Seafood Foraging

Everytime I take a class like this, I am constantly thinking of a (zombie?)apocalyptic moment. Urban weed foraging. Mushroom hunting. Documenting my neighbor skin a dead racoon. All fit under this category. Last month I decided to add seafood foraging to the list of skills to have at the end of the world. Ever since Kevin’s Portuguese Mother fed me five shrimp dishes and I felt a slight tingliness, I have been trying to stay away from seafood in general, so kelp was my main interest. Yet, it was still very interesting learning the different type of shellfish I could be eating mid winter, and the tasting of 20 different dishes with made in the class with all the freshly foraged shellfish has now cemented the fact that my psychosomatic reaction to shellfish is not quite fatal.

Denis Johnson of Adventure Sports Unlimited was our guide and our location was the coastline between Santa Cruz and San Francisco Bay, Pigeon Point. Low tide was in the afternoon and we all donned wet suits (except me, because I forgot one) and began our frolic among the jagged rock areas that would hold our dinner. Holey bags in hand and sand as our enemy, we collected enough for a  feast and learned enough to give us a good primer if we ever had the desire to cook a gourmet meal.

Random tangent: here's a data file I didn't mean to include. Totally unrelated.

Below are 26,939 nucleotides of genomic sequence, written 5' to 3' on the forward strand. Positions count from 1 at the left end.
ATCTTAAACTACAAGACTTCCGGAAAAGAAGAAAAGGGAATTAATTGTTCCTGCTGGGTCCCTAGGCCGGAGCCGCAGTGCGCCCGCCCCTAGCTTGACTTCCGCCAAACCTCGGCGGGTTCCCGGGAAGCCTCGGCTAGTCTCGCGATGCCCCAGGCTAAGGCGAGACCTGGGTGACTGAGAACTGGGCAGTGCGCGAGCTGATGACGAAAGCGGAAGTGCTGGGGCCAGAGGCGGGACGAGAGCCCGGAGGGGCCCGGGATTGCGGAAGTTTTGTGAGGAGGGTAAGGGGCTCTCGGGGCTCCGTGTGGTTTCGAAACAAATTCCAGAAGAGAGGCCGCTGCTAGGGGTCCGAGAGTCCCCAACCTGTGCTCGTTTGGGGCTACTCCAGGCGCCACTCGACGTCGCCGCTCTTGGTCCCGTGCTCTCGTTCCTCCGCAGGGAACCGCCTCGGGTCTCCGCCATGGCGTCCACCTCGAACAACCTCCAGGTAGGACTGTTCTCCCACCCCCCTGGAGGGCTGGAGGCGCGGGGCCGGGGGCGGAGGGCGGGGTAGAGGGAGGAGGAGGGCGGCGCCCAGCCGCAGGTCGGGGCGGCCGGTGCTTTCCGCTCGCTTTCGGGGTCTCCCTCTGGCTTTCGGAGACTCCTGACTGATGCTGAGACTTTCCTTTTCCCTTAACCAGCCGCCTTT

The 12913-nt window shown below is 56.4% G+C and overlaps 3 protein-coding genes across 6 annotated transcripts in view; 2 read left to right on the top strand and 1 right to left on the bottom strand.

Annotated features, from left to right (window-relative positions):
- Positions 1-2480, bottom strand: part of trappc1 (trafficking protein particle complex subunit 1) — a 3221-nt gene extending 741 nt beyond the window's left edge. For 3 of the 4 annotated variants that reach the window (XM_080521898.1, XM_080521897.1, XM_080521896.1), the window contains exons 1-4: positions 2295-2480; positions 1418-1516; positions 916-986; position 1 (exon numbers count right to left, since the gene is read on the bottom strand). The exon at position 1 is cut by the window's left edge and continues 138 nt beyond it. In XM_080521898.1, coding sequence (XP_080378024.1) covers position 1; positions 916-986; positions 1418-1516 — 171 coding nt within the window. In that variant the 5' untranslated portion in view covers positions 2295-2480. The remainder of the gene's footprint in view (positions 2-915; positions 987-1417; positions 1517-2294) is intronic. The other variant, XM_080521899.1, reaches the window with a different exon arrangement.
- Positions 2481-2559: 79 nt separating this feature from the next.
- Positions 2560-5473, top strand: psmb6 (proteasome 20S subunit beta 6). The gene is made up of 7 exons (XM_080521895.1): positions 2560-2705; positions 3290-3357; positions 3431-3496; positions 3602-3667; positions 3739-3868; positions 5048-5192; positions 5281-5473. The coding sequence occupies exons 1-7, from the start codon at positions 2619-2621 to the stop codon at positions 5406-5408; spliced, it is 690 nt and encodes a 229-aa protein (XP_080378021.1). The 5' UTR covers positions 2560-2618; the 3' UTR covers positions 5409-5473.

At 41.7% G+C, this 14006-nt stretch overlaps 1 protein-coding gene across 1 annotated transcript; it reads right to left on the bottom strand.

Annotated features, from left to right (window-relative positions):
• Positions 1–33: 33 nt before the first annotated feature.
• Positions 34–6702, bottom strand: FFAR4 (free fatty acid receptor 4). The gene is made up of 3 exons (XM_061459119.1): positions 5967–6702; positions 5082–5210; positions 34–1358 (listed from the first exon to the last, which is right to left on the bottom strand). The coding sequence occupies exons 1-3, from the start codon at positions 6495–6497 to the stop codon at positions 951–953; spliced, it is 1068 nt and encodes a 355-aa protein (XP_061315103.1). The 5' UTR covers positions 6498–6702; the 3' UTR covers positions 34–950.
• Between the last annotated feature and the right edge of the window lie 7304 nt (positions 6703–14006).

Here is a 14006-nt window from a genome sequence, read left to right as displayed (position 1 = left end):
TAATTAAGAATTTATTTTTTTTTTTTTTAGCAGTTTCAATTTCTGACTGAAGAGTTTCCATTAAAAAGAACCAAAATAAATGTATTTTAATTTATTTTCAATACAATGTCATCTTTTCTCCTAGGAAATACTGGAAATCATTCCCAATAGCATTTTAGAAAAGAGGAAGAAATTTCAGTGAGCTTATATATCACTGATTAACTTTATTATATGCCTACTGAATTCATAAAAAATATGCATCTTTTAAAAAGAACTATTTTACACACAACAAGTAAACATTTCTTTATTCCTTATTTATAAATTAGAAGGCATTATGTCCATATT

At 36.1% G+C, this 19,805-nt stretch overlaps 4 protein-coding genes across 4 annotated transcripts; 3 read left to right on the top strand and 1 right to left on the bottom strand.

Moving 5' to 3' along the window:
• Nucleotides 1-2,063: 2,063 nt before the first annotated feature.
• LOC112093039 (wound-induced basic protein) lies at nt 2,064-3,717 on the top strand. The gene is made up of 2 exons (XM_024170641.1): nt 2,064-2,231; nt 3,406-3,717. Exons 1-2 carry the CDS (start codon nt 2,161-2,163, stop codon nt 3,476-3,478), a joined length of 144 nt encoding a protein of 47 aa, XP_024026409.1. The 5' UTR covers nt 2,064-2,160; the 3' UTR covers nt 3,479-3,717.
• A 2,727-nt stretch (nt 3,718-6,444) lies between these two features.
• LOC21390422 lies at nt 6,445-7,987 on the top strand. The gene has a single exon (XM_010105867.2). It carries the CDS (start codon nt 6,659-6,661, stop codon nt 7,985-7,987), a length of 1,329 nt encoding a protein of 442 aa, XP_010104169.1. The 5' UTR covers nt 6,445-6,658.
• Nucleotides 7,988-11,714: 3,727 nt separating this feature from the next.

Limpets, Mussels, Goose Barnacles, Laminaria, Egregia, Hedophyllum, these were the things we collected plus much more. We even found a very vaginal looking Abalone, but responsibly put it back, because it was very much out of season.

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